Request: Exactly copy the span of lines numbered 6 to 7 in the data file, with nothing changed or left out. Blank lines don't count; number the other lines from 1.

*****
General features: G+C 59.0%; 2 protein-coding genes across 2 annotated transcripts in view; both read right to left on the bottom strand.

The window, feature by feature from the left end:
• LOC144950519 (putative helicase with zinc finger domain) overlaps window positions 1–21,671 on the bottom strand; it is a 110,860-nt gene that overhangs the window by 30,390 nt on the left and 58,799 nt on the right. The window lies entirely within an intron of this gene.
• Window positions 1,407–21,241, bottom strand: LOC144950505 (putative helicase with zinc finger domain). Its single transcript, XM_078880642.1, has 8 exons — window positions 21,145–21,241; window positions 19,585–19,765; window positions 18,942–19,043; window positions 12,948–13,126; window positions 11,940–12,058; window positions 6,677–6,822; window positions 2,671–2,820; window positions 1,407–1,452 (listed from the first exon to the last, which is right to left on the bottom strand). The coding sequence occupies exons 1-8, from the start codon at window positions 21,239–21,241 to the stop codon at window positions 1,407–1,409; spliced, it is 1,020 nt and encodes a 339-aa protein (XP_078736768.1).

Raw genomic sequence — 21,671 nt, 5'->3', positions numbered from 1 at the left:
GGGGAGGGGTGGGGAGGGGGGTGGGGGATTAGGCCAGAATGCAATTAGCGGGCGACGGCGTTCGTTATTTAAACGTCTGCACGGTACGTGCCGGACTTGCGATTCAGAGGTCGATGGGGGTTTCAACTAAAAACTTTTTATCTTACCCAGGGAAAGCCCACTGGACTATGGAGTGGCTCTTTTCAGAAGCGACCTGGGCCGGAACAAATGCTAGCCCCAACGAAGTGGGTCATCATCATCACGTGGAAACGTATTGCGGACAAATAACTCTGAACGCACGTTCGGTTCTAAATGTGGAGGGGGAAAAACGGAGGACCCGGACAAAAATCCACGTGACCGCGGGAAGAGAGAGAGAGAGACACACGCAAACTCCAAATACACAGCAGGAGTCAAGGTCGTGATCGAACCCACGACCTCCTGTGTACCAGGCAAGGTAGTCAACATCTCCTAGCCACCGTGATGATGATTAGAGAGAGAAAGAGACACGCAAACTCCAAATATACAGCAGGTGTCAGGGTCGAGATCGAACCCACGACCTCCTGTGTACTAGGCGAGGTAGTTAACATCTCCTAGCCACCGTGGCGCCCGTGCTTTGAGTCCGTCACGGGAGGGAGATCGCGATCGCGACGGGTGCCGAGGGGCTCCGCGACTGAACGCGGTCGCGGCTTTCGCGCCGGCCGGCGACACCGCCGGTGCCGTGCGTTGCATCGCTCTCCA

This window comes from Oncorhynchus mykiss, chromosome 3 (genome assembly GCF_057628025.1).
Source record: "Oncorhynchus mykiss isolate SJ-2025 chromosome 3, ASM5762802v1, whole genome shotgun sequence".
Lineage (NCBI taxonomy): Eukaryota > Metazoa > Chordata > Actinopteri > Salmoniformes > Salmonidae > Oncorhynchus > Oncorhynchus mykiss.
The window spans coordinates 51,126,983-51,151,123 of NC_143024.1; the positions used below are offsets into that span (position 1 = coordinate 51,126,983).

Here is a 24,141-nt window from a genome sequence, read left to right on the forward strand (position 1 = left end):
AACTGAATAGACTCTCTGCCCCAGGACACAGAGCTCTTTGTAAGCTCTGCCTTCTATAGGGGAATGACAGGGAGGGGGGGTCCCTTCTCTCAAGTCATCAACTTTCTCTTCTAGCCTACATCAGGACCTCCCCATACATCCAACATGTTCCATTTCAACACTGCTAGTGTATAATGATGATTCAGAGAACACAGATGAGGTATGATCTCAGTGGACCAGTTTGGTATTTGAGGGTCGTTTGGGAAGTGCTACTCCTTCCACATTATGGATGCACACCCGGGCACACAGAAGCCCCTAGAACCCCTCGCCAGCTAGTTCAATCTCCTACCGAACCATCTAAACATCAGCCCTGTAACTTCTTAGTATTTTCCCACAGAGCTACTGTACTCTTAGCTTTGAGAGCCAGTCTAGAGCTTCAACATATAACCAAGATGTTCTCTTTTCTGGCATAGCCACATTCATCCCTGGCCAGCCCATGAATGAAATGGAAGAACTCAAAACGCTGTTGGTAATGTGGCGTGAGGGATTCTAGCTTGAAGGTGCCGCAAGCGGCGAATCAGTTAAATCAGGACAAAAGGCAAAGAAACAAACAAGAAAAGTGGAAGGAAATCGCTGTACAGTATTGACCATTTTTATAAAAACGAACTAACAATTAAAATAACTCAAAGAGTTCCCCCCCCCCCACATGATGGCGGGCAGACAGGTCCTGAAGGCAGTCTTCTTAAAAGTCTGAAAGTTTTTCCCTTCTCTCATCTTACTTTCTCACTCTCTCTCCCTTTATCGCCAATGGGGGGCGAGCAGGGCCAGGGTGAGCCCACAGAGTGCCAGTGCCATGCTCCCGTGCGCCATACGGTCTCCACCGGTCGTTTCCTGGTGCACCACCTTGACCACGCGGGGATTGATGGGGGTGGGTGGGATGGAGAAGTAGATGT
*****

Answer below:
GGGGAGGGGTGGGGAGGGGGGTGGGGGATTAGGCCAGAATGCAATTAGCGGGCGACGGCGTTCGTTATTTAAACGTCTGCACGGTACGTGCCGGACTTGCGATTCAGAGGTCGATGGGGGTTTCAACTAAAAACTTTTTATCTTACCCAGGGAAAGCCCACTGGACTATGGAGTGGCTCTTTTCAGAAGCGACCTGGGCCGGAACAAATGCTAGCCCCAACGAAGTGGGTCATCATCATCACGTGGAAACGTATTGCGGACAAATAACTCTGAACGCACGTTCGGTTCTAAATGTGGAGGGGGAAAAACGGAGGACCCGGACAAAAATCCACGTGACCGCGGGAAGAGAGAGAGAGAGACACACGCAAACTCCAAATACACAGCAGGAGTCAAGGTCGTGATCGAACCCACGACCTCCTGTGTACCAGGCAAGGTAGTCAACATCTCCTAGCCACCGTGATGATGATTAGAGAGAGAAAGAGACACGCAAACTCCAAATATACAGCAGGTGTCAGGGTCGAGATCGAACCCACGACCTCCTGTGTACTAGGCGAGGTAGTTAACATCTCCTAGCCACCGTGGCGCCCGTGCTTTGAGTCCGTCACGGGAGGGAGATCGCGATCGCGACGGGTGCCGAGGGGCTCCGCGACTGAACGCGGTCGCGGCTTTCGCGCCGGCCGGCGACACCGCCGGTGCCGTGCGTTGCATCGCTCTCCA

This window comes from Oncorhynchus mykiss, chromosome 3 (genome assembly GCF_057628025.1).